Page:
In 2022 it is probably time that a well-resourced inquiry be conducted on behalf of the wider community (and not just the medical and other health professions) to examine whether indeed there have been benefits or detriments. Such an inquiry might find:

  • That the serious harms arising from cosmetic surgery in otherwise healthy people have been contributed to by widespread advertising, including such advertising vehicles as cosmetic surgeons becoming media celebrities.
  • That the costs of advertising are passed on to patients (health consumers) resulting in more expensive health care.
  • That the guidelines issued by AHPRA and the health profession boards are more honoured in the breach. (A study of the advertising of Australian orthopaedic surgeons published recently revealed that only 25% were fully compliant with the guidelines and ‘surgeons whose websites appear among the top Google search results violated guidelines more frequently than a random sample of AOA members’).
  • That thorough policing of these guidelines would also add to the costs of health care (via the need for AHPRA to increase its staffing, with costs passed on to the health professions).
  • That a return to a more limited capacity to advertise medical services would be in the best interests of patients/health consumers.
  • That the recent AHPRA proposal to allow doctors to post patient testimonials within their advertisements is not in the best interests of patients.
  • That advertising via websites is expensive; marketing experts counsel in favour of word of mouth advertising based on the positive experience of patients.
  • That more research is needed to appreciate what patients hope for from advertising and what dangers lurk within. One recent Australian study concluded that ‘the data demonstrated that many health consumers felt that while commercial health advertising was helpful, it was also confusing, with many participants also holding mistaken beliefs around other elements of commercial health advertising. While the advertising of healthcare services might have educational effects and be superficially empowering, advertising is primarily intended to sell, not educate. This research demonstrates that there is significant potential for healthcare advertising to mislead’.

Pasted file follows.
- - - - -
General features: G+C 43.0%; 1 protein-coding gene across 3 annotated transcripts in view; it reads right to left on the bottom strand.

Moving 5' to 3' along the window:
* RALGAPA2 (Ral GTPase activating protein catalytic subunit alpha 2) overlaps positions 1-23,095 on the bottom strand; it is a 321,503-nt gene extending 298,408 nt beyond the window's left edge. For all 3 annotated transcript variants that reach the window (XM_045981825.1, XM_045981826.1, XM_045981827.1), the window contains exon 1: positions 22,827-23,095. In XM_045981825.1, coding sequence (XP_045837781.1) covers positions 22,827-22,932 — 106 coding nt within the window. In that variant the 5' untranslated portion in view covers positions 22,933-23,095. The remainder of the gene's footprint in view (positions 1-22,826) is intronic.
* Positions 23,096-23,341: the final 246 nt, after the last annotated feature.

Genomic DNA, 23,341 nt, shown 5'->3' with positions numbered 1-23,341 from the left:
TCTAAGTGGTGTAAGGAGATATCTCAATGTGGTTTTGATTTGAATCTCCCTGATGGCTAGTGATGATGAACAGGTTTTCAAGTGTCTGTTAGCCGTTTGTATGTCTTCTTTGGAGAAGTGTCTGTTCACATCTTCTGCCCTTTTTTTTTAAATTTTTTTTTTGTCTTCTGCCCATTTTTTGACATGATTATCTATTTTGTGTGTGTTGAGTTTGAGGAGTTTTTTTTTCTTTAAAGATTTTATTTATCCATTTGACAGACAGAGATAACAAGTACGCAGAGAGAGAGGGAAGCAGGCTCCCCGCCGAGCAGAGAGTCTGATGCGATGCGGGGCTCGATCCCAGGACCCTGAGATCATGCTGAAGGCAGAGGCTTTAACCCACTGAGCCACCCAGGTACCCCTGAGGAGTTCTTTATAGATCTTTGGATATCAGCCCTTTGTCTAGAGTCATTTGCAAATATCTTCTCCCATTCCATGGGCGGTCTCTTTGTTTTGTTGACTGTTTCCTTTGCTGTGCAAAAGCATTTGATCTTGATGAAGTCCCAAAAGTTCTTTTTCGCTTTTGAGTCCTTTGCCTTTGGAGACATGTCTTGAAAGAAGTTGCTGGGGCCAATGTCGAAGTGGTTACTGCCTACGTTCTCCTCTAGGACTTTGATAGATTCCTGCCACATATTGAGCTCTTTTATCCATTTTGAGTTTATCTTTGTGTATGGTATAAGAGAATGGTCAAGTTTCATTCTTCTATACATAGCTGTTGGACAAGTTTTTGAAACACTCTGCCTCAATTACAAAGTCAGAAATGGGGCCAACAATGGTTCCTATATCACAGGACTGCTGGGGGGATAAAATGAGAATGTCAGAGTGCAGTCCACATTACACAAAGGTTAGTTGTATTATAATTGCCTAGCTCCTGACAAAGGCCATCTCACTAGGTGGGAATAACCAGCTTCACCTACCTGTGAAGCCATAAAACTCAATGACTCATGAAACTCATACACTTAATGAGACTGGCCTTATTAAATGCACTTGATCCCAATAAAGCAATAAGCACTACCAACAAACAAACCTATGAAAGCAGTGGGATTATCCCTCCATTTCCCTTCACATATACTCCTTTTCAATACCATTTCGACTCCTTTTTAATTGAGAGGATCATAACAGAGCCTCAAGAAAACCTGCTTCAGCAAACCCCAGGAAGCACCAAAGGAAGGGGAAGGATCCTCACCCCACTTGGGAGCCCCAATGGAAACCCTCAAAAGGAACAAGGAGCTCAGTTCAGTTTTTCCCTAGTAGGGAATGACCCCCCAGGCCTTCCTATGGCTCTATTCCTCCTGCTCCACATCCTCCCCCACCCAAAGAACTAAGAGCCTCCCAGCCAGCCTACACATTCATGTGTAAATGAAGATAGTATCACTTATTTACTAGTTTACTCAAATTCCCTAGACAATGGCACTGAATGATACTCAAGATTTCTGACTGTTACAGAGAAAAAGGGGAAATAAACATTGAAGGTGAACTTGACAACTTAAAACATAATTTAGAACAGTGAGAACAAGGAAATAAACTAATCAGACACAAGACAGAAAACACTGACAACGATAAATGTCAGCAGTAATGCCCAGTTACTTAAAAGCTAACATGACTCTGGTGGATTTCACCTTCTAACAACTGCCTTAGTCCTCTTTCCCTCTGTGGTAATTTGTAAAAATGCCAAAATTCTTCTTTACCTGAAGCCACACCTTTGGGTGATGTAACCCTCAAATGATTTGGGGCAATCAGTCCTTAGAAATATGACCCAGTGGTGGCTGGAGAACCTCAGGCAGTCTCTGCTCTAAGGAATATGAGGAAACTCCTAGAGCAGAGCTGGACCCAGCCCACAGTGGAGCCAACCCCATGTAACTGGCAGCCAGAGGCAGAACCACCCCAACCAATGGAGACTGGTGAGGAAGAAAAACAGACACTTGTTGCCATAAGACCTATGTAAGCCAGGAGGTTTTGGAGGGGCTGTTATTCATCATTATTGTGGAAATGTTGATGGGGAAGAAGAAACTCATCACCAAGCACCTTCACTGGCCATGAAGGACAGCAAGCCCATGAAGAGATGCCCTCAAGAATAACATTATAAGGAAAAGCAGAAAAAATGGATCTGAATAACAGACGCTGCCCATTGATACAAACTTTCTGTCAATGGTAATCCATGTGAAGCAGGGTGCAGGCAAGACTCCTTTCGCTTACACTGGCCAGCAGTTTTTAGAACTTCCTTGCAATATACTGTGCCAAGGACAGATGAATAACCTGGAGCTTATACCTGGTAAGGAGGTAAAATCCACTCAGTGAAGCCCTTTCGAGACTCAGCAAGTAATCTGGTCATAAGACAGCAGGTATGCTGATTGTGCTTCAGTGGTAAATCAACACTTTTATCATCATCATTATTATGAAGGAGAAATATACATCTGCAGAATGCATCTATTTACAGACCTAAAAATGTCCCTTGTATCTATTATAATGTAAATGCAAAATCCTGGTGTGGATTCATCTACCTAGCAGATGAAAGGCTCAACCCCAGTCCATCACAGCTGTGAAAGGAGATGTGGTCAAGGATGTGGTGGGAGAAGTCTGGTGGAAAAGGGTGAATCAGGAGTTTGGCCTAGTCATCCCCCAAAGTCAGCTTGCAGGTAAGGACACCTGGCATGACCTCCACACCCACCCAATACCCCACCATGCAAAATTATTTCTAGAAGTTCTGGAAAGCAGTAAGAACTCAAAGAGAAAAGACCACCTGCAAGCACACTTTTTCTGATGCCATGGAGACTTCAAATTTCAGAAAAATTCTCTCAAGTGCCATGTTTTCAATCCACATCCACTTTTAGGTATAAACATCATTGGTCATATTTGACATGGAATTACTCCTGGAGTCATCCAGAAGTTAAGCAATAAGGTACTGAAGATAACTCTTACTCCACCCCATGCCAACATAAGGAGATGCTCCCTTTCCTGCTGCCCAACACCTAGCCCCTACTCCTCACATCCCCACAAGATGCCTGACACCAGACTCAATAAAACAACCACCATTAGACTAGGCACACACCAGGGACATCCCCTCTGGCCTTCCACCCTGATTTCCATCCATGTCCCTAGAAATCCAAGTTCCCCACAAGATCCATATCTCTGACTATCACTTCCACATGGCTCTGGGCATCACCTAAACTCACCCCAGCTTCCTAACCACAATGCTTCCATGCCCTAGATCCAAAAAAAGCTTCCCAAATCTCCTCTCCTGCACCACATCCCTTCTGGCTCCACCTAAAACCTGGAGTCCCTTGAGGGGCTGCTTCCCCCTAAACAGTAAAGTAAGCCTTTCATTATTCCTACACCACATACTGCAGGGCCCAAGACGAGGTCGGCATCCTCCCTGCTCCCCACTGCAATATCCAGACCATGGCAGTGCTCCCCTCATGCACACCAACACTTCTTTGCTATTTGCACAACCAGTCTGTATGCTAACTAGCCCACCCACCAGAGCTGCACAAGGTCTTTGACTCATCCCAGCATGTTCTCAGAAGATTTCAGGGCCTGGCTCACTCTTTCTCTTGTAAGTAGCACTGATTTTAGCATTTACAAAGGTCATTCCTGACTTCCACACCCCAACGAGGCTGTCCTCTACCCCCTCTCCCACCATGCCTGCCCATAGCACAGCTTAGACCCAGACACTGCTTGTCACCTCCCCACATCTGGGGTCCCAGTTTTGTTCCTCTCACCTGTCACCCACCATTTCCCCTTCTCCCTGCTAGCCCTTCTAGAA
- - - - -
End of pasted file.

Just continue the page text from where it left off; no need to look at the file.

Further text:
Although the Australian Medical Association (AMA) is often portrayed as the ‘doctors’ trade union’, its 2020 policy about advertising indicates a primary concern for the welfare of patients and the impact of advertising on the inappropriate use of health care resources. Among several concerns, the AMA identifies ‘advertising practices that promote consumerism and pathologise the human condition and experiences can exploit vulnerable individuals, lead them to seek treatments that are not medically necessary, and contribute to poor mental health’. The AMA adds ‘this sort of advertising practice may also contravene the advertising laws; for example, by encouraging the indiscriminate or unnecessary use of health services’.

Any such an inquiry might ask about doctors’ familiarity with AHPRA’s extensive and complex guidelines, whether doctors should be allowed to advertise via social media, what proportion of doctors do advertise via either their own website or via social media, and about what consumers’ desire and experience from advertising (and whether these needs can be met by the present advertising regime?). Additional questions might ask how effective is AHPRA’s compliance and enforcement strategy?

If the inquiry recommends that the current competition law and the National Law and its associated guidelines for regulating advertising by the health professions are appropriate, it might then like to ask whether alleged breaches of the advertising regulations are better dealt with as unprofessional conduct (with the civil standard of the balance of probabilities) versus as a criminal offence (with the criminal standard of beyond reasonable doubt). In my mind, the former approach has more likelihood of providing guidance and effective discipline and deterrence for doctors.

Finally, there have been calls for a Royal Commission into cosmetic surgery. As concerns mount and as the national regulator seems to lack either the powers or the motivation to act, the suggestion of a Royal Commission becomes more appealing. These concerns have only been increased by the report of the independent review of the regulation of medical practitioners who perform cosmetic surgery. This review makes pertinent comments about the limitations of the current advertising guidelines and the failure of AHPRA to monitor advertising by cosmetic surgeons. Should a Royal Commission come to pass, one can only hope that advertising by cosmetic surgeons (and health professionals in general) will be made one of its terms of reference.